JIM WATSON/AFP/Getty Images(WASHINGTON) — The Senate Judiciary Committee met Tuesday to discuss the confirmation of Sen. Jeff Sessions, R-Alabama, as attorney general, but senators seemed just as intent to debate President Donald Trump’s executive order on immigration as they were Sessions himself.

At issue was whether Sessions, given his closeness to Trump, would be able to make decisions independent of the president if he believed Trump’s actions were unlawful, as many Democrats have said they believe the immigration order is.

Some Democrats also used the committee setting to assert that Sessions had a hand in drafting the order, which Sessions denies.

“To suggest that he did not have influence or impact on the issuance of these executive orders is misleading. He had indirect influence at the highest levels,” Sen. Dick Durbin, D-Illinois, said.

But committee chairman Sen. Chuck Grassley, R-Iowa, said even if Sessions had been involved, the matter was irrelevant.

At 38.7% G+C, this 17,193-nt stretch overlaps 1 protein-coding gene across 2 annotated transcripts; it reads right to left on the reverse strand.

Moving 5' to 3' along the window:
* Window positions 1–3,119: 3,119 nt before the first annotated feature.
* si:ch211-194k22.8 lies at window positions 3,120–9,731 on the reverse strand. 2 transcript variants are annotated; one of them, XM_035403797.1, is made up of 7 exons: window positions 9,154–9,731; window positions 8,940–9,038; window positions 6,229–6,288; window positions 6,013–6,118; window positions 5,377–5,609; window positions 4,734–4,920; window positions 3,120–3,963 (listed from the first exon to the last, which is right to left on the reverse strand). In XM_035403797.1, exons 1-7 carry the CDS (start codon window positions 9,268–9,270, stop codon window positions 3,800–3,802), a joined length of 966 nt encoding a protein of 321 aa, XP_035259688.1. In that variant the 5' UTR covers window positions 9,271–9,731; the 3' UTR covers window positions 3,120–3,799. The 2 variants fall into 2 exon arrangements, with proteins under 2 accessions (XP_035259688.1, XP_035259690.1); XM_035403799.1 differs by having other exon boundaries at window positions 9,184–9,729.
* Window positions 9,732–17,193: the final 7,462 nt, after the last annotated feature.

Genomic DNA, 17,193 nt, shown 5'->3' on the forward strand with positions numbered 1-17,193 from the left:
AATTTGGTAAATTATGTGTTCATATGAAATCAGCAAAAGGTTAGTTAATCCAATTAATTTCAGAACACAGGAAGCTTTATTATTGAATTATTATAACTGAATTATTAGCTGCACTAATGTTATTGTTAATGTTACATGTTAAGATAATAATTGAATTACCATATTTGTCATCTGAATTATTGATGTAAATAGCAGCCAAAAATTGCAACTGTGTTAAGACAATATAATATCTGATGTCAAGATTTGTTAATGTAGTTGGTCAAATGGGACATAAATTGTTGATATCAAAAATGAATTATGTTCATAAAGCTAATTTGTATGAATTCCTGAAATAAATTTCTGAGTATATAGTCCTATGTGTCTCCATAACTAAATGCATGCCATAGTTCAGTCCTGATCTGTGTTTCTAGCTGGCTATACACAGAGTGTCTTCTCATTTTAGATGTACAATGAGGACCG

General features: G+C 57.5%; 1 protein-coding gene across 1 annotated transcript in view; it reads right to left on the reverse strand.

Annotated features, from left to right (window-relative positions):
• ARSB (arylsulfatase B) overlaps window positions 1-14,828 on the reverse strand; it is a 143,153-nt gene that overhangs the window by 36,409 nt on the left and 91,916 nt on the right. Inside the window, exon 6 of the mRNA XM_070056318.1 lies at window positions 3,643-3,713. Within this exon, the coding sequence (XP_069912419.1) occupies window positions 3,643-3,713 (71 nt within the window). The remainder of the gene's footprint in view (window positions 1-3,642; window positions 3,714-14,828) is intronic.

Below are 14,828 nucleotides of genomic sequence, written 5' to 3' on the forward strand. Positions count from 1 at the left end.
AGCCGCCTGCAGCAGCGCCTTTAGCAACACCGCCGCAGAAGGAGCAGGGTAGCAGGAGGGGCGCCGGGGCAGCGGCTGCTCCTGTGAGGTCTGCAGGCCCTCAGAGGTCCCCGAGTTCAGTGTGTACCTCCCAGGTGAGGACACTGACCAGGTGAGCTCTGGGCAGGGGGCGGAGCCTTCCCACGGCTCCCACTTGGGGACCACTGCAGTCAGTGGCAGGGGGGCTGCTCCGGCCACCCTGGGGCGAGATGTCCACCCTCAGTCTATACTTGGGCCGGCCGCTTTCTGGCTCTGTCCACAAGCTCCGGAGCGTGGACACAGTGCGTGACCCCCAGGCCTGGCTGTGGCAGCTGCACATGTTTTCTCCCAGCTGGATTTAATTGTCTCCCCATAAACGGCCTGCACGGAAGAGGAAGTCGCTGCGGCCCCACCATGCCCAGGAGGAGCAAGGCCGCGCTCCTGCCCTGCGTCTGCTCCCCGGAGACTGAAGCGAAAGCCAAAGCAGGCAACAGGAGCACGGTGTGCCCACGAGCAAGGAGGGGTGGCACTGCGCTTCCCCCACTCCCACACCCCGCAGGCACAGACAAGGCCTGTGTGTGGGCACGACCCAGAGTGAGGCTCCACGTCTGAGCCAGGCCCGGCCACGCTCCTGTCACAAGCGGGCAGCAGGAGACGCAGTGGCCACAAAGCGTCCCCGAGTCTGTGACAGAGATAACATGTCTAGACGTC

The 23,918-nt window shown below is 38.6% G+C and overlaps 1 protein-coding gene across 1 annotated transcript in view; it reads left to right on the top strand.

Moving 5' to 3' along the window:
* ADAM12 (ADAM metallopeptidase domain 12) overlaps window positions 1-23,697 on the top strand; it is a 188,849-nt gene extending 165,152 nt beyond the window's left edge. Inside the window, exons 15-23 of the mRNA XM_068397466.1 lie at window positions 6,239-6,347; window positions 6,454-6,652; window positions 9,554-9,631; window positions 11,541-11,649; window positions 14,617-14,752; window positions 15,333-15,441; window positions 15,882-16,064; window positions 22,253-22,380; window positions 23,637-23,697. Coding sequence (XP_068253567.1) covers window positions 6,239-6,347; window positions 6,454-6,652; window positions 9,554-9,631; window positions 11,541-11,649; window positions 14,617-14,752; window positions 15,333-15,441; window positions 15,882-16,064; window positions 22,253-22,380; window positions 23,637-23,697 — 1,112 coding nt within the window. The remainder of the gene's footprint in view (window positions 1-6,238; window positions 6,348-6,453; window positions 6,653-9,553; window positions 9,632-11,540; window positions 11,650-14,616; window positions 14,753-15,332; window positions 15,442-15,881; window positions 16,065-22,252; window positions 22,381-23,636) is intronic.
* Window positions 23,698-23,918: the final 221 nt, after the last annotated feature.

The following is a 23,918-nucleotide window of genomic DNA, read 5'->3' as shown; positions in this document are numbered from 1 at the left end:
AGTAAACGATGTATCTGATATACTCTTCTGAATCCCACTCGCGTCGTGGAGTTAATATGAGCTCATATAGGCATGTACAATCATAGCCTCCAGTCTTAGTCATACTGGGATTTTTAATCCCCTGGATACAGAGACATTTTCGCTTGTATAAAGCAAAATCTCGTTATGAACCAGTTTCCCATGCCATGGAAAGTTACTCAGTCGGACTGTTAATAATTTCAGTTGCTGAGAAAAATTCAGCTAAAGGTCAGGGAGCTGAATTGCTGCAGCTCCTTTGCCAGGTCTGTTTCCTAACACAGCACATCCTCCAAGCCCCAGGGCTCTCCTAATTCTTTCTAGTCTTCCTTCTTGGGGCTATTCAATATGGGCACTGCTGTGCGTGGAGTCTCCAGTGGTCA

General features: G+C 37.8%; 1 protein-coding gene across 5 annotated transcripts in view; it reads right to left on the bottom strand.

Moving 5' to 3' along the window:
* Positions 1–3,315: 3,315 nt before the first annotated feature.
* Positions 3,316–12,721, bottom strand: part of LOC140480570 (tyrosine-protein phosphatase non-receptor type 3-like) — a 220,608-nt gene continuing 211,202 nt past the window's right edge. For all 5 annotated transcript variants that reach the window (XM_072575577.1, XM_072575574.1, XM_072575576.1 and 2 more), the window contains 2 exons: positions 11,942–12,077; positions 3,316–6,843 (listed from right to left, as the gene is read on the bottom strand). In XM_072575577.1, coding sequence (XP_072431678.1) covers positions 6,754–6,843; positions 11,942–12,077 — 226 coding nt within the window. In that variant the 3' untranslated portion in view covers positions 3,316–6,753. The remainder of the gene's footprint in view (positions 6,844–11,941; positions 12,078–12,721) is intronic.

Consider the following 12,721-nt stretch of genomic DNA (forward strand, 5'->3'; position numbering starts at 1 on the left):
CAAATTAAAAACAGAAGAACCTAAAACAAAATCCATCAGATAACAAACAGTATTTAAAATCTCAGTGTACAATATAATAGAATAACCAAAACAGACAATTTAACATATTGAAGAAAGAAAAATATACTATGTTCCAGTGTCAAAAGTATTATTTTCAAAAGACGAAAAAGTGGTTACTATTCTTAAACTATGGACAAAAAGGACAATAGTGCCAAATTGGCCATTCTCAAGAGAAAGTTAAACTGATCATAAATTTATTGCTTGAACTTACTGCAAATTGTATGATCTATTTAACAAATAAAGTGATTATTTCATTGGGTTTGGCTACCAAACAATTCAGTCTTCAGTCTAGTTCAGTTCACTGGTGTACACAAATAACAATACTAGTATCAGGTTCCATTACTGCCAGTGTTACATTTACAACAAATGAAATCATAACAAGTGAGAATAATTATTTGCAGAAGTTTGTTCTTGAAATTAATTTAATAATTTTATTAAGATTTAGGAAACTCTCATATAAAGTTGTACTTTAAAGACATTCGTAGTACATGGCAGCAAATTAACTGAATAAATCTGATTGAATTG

“It’s not clear to me why it would be a problem even if he had been involved but the fact of the matter is he was not involved,” Grassley said.

Sessions’ former staffer Stephen Miller, now the White House policy director, was instrumental in orchestrating and implementing the immigration executive order as well as others.

Democrats, who via procedural tactics delayed the vote on Sessions until Wednesday morning, framed their opposition to Sessions in the context of the immigration executive order, holding up former acting Attorney General Sally Yates, who was fired after she said she would not enforce the order, as an example of how an attorney general should act.

“That statement [from Yates] took a steel spine to stand up and say no,” the committee’s ranking member, Sen. Dianne Feinstein, D-California, said.

She contrasted Yates with Sessions’ support of Trump on the campaign trail. “He was the first senator to endorse. He has attended at least 45 Trump campaign events. He wore the hat. He was a leading voice. And during the campaign, he spoke at large rallies, smiling while crowds chanted, ‘Lock her up!'”

Spokespeople for Grassley and Sessions did not respond to requests for comment.

The Judiciary Committee’s vote to refer Sessions to the full Senate floor is expected to take place Wednesday morning.

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Source: Politics